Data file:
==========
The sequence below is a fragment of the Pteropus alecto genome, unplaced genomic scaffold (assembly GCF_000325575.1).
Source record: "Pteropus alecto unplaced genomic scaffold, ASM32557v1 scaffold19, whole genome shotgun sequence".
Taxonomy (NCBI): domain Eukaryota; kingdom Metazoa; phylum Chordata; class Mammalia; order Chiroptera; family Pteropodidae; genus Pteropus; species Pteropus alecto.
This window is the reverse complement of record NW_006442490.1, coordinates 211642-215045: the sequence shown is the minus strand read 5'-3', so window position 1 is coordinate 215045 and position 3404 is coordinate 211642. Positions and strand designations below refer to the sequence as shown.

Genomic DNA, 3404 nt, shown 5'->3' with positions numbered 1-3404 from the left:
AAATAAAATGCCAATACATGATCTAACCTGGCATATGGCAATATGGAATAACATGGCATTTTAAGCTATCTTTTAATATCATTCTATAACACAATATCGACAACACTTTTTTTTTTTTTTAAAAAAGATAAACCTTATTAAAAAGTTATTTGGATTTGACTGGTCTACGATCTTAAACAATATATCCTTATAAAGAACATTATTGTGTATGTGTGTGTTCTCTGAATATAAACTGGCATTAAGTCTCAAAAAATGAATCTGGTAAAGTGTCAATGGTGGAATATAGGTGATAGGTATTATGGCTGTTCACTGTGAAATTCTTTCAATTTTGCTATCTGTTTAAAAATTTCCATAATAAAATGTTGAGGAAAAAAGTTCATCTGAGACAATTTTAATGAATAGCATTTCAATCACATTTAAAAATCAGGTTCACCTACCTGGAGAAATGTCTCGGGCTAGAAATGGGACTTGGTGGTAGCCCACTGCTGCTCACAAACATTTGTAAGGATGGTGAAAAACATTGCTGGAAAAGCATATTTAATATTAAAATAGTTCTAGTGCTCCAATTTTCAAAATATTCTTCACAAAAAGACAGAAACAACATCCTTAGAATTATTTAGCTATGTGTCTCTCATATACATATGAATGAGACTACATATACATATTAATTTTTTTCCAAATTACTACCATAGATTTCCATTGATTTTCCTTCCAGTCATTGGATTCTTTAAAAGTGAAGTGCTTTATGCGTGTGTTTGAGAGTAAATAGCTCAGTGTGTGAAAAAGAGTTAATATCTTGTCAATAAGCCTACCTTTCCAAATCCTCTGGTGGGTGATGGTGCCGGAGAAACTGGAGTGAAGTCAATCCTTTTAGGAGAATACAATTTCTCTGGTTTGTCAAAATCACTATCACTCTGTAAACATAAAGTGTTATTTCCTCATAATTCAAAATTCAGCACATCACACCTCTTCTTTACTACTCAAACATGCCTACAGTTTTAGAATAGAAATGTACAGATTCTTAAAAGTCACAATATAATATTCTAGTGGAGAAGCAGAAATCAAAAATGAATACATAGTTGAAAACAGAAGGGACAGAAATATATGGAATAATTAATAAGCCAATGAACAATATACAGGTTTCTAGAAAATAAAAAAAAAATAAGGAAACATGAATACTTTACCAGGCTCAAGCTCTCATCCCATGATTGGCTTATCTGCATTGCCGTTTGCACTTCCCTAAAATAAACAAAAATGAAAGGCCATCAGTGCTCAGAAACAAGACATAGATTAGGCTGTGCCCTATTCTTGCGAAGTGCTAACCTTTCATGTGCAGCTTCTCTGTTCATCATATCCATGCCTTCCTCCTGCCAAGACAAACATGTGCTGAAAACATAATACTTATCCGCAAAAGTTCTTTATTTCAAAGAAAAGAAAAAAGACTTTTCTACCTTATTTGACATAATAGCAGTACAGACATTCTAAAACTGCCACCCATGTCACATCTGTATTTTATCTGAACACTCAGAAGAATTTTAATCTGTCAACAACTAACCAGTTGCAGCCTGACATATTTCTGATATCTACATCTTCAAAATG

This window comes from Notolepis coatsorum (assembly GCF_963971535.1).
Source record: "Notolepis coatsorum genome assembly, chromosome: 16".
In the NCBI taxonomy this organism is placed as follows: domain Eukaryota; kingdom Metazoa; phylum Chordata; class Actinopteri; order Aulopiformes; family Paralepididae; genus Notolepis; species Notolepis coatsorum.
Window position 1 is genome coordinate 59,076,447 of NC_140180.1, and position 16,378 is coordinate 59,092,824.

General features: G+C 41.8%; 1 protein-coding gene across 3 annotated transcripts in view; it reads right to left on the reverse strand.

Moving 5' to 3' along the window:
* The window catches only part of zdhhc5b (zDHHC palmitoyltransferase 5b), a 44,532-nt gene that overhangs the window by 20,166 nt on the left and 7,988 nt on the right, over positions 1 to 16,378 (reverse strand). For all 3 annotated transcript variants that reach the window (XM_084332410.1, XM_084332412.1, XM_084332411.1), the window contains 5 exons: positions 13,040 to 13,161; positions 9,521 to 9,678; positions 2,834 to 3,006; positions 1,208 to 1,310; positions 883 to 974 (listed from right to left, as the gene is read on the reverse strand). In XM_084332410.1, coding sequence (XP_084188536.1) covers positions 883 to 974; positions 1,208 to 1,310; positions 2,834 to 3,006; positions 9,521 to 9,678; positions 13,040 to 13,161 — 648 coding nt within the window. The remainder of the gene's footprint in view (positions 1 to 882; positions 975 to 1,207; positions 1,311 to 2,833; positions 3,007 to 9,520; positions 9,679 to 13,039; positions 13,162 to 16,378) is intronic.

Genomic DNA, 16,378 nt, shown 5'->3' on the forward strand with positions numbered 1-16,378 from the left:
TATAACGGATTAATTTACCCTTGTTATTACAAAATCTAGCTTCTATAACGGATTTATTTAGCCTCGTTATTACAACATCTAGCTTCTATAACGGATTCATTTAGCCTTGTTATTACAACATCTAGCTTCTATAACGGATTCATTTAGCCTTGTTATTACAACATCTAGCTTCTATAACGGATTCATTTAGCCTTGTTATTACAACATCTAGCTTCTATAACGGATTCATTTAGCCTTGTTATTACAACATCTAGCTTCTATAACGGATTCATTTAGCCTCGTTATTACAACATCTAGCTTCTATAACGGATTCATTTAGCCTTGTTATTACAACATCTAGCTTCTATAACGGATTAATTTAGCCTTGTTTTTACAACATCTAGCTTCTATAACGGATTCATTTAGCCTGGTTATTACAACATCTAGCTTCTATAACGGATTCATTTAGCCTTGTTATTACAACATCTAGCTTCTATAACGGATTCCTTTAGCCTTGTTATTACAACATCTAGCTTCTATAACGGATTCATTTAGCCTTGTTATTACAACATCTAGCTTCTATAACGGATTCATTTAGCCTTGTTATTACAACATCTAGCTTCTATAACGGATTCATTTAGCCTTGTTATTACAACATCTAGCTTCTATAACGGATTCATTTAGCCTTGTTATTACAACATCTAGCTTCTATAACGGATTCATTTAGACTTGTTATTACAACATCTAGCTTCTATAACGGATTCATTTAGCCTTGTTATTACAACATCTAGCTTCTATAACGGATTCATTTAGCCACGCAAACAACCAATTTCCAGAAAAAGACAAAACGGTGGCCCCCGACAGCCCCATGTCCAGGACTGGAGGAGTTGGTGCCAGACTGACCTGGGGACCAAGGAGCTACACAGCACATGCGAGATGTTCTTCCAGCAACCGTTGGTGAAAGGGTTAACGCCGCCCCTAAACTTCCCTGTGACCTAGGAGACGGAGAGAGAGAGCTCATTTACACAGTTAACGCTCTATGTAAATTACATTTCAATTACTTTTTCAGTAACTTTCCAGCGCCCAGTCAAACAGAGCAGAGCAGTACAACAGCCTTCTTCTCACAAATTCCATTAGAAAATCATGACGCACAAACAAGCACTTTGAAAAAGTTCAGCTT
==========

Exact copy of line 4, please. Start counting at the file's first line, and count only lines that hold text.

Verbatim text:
This window is the reverse complement of record NW_006442490.1, coordinates 211642-215045: the sequence shown is the minus strand read 5'-3', so window position 1 is coordinate 215045 and position 3404 is coordinate 211642. Positions and strand designations below refer to the sequence as shown.